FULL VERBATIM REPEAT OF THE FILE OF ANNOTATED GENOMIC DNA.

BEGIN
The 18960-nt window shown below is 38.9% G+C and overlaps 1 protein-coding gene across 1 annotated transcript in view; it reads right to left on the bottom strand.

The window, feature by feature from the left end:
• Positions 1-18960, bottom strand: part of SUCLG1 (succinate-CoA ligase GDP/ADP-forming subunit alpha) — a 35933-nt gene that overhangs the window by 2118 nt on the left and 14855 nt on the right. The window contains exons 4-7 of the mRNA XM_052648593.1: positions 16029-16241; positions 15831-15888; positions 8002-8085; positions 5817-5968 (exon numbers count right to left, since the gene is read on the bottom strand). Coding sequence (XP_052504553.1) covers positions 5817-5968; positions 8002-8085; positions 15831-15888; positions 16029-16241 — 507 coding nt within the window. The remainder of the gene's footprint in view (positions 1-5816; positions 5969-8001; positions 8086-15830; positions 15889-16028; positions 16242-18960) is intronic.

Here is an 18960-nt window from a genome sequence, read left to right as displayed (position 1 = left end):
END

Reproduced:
The 18960-nt window shown below is 38.9% G+C and overlaps 1 protein-coding gene across 1 annotated transcript in view; it reads right to left on the bottom strand.

The window, feature by feature from the left end:
• Positions 1-18960, bottom strand: part of SUCLG1 (succinate-CoA ligase GDP/ADP-forming subunit alpha) — a 35933-nt gene that overhangs the window by 2118 nt on the left and 14855 nt on the right. The window contains exons 4-7 of the mRNA XM_052648593.1: positions 16029-16241; positions 15831-15888; positions 8002-8085; positions 5817-5968 (exon numbers count right to left, since the gene is read on the bottom strand). Coding sequence (XP_052504553.1) covers positions 5817-5968; positions 8002-8085; positions 15831-15888; positions 16029-16241 — 507 coding nt within the window. The remainder of the gene's footprint in view (positions 1-5816; positions 5969-8001; positions 8086-15830; positions 15889-16028; positions 16242-18960) is intronic.

Here is an 18960-nt window from a genome sequence, read left to right as displayed (position 1 = left end):